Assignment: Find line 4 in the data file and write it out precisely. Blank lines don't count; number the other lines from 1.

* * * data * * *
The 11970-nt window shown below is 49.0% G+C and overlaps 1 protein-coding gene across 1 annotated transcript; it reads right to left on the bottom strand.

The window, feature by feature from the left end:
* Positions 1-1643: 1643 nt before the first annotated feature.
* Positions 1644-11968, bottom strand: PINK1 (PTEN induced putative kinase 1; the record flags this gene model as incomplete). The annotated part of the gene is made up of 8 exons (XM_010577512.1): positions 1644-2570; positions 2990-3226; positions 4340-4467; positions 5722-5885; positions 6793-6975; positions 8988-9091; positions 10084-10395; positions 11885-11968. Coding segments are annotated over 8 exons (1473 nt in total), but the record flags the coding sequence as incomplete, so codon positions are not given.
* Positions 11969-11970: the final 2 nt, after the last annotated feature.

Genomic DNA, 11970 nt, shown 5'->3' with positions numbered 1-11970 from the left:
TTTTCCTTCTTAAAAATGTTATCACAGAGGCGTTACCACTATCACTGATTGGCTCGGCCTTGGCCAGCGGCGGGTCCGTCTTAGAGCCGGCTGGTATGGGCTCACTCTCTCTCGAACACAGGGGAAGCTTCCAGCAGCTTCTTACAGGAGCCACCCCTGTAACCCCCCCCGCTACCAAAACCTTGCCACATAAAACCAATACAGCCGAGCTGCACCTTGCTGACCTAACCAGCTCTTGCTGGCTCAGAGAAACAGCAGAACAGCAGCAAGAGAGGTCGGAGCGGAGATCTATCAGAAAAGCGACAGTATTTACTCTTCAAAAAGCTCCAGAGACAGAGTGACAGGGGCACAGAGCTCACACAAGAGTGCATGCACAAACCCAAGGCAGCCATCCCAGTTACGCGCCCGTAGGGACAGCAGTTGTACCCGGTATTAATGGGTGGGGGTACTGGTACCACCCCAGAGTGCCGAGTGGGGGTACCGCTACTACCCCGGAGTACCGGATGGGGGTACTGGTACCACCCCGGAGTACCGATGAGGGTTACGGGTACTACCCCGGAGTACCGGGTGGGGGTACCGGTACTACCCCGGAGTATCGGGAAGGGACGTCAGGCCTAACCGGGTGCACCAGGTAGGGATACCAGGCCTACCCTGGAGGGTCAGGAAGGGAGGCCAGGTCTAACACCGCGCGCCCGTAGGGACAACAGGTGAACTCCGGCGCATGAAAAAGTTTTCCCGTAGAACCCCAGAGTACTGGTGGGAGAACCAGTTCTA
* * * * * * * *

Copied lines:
* Positions 1644-11968, bottom strand: PINK1 (PTEN induced putative kinase 1; the record flags this gene model as incomplete). The annotated part of the gene is made up of 8 exons (XM_010577512.1): positions 1644-2570; positions 2990-3226; positions 4340-4467; positions 5722-5885; positions 6793-6975; positions 8988-9091; positions 10084-10395; positions 11885-11968. Coding segments are annotated over 8 exons (1473 nt in total), but the record flags the coding sequence as incomplete, so codon positions are not given.